In a September Windows 2000 Magazine UPDATE column, I wrote that Microsoft was jilting Win2K in favor of .NET. As I saw it, the company was spending a lot of time and money promoting and explaining a technology (.NET) that wouldn't even be available in final form for a few years, while its "bet the company" product (Win2K) languished on the sidelines. Microsoft took the time to respond to this article, and although I don't feel that the company addressed the real issue I raised— the perception that it's overlooking Win2K for .NET— it did reinforce something that I hope it takes to heart: Windows is the cornerstone of .NET, and .NET is very much a vision for the future of Windows— not a future without Windows.
This news is important for a variety of reasons, not the least of which is the hundreds of millions of users in the installed base, the millions of programmers who are building solutions on the Windows platforms, and the hundreds of thousands of networking and programming professionals who took the time and expended the effort to become certified in Microsoft technologies. Fortunately, with Win2K, Microsoft has created a stable, reliable, and extendable foundation upon which to base .NET.
In my last column, I discussed Microsoft's timetable for rolling out .NET and briefly outlined the key products that constitute the strategy. In the next few issues, I'll focus on the major .NET products, such as Windows.NET, Office.NET, and MSN.NET. Central among these, of course, is Windows, which is already an excellent platform for managing and deploying distributed applications. Back when Microsoft released Win2K, distributed applications fell under the "Windows DNA 2000" umbrella, a horrible marketing term for a set of technologies and services that later evolved into .NET (DNA stands for Distributed iNternet Archicecture, believe it or not). But .NET isn't simply the next version of Windows DNA. Thanks to the .NET runtime engine, .NET will become a platform upon which you can build next-generation distributed applications. But Windows doesn't go away, it supplies the server base upon which these applications are hosted, and the rich clients with which we will run these applications.
And, beginning with the next version (code-named Whistler), Win2K will evolve into Windows.NET. By all accounts, Whistler is a major client upgrade and a minor server upgrade. That is, Whistler's desktop versions (Professional and Personal Edition), due in mid-2001, will offer a fairly dramatic upgrade to existing Win2K Professional, Windows Millennium Edition (Windows Me), and Windows 9x users, thanks primarily to an extensible new UI; on the server side, however, Whistler is a fairly minor upgrade— due in late 2001— that provides some bug fixes and several common user-requested changes. Whistler— which sports the version number 5.1 (Win2K is 5.0)— will apparently offer a subset of the .NET runtime, but we won't realize the benefits of a full .NET environment until the next major version of Windows (version 6.0), currently known as Blackcomb. Blackcomb, of course, is still a few years away.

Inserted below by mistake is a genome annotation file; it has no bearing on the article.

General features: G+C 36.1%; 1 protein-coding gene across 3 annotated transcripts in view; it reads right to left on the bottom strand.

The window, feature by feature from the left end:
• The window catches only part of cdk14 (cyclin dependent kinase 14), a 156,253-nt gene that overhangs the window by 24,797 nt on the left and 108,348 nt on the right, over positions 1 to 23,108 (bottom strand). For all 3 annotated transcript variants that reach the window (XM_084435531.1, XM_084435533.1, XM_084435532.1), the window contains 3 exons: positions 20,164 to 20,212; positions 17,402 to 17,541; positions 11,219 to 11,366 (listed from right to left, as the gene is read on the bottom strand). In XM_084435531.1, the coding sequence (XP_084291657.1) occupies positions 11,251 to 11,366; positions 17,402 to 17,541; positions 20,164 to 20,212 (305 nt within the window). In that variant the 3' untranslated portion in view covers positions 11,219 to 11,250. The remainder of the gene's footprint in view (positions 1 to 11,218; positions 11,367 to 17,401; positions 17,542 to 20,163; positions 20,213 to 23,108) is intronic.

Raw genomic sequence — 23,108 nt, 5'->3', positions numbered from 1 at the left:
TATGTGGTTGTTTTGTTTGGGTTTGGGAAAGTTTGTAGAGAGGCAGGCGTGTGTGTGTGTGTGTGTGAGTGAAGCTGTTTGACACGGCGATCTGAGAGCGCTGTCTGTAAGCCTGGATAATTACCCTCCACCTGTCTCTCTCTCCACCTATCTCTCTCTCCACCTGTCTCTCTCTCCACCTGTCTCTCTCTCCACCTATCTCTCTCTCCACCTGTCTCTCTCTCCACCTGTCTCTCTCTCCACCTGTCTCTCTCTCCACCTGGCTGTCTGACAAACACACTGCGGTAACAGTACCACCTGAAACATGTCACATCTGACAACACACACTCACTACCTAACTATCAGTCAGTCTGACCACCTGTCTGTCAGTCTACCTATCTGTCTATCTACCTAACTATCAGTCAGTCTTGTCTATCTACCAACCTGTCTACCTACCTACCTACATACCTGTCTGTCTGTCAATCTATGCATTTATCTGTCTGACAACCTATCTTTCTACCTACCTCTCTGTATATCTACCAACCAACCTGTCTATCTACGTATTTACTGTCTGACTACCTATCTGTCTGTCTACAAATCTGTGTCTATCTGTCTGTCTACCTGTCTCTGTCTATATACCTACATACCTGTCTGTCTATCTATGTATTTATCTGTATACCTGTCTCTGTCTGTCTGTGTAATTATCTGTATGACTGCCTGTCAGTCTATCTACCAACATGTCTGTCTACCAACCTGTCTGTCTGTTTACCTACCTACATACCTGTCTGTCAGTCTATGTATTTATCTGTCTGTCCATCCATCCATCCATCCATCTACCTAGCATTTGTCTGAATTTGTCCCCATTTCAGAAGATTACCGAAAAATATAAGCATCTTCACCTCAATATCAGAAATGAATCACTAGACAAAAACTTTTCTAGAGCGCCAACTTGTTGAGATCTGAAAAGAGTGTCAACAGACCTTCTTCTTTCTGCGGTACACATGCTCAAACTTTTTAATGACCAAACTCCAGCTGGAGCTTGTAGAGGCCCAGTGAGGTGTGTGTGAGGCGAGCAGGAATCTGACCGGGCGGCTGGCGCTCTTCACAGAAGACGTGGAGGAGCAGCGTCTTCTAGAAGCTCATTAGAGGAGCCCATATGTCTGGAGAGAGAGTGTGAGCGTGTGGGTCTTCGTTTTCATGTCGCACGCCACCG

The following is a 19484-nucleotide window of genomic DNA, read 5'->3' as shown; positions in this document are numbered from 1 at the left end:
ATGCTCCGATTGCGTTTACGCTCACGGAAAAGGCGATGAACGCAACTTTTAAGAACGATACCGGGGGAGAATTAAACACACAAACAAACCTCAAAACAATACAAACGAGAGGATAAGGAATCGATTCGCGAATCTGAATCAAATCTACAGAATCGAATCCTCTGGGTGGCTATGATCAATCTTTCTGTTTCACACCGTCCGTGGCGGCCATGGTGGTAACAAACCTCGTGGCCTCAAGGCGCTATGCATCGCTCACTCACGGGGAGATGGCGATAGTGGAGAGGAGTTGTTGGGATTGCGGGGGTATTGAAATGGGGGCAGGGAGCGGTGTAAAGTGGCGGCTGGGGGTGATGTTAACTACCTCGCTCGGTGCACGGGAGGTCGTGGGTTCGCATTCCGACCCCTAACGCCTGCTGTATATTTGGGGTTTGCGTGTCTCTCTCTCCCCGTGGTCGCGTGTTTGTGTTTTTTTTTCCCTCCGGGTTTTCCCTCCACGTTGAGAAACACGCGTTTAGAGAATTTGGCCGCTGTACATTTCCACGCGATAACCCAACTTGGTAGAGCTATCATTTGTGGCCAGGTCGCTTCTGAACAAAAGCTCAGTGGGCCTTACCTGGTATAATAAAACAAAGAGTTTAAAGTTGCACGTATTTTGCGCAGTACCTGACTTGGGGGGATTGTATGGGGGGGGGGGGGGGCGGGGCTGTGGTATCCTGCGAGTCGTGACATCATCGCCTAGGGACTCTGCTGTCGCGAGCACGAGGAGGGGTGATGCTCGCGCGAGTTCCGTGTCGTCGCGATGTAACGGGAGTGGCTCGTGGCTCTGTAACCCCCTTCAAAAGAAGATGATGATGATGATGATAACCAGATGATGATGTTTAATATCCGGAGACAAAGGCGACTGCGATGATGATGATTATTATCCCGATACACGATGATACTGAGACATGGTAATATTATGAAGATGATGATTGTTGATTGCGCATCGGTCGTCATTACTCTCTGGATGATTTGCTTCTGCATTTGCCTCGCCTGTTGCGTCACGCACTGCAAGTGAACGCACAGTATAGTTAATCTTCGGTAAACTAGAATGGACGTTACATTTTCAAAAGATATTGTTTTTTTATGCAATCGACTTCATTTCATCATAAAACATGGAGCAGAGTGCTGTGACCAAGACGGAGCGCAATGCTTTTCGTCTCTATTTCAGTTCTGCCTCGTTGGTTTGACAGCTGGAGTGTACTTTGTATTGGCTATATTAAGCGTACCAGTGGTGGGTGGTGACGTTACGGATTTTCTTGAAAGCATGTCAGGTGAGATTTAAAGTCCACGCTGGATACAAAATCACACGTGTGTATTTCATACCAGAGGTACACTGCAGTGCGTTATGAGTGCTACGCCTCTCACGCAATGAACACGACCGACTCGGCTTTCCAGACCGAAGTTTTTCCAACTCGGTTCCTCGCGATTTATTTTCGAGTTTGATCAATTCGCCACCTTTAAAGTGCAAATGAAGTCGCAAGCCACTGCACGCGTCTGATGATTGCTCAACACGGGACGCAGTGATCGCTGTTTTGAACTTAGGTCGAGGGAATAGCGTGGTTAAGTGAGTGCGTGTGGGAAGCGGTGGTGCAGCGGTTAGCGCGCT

Whistler, in its Beta 1 form, is clearly an interim product, although it will probably be very successful and see massive deployments in the corporate sector. The new UI— available by default on the desktop versions— is interesting, but it's not really the point. Microsoft has done the grunt work to make the Windows UI completely configurable, and I hope the company makes this feature easy for end users as well. We've been stuck with the static, Cairo-based "Windows Explorer" shell that debuted with Windows 95 for 5 long years now, but Whistler ensures that future interfaces can be applied to the OS far more easily going forward. It's a smart move, although it might take some time for applications developers to wrap their minds around the new capabilities and features.
Whistler also includes a number of simplicity changes (Microsoft calls them "improvements," but some are of debatable merit) that are part of a larger simplicity initiative that will evolve over time. Hopefully, the number of mouse clicks required to perform common tasks will decline, unlike in Win2K, which actually increased the number of steps in many scenarios. And I'd like to see a "Professional" mode in Windows that would turn off all of the simplicity stuff, which can often get in the way of an experienced user. Office 10 sports a cool "Save My Settings" Wizard that lets you easily port all of your user-definable settings from one system to another; Windows needs this feature as well.
Windows is a work in progress, but don't ever misconstrue Microsoft's intentions for this core product. The company might appear to ignore it at times, but Windows is still Microsoft's bread and butter, and .NET is very much a Windows-oriented technology. For the companies and people that have invested in Windows-based infrastructures, this isn't just a plus, it's a requirement.
For more information, see the following articles at the Windows 2000 Magazine Network: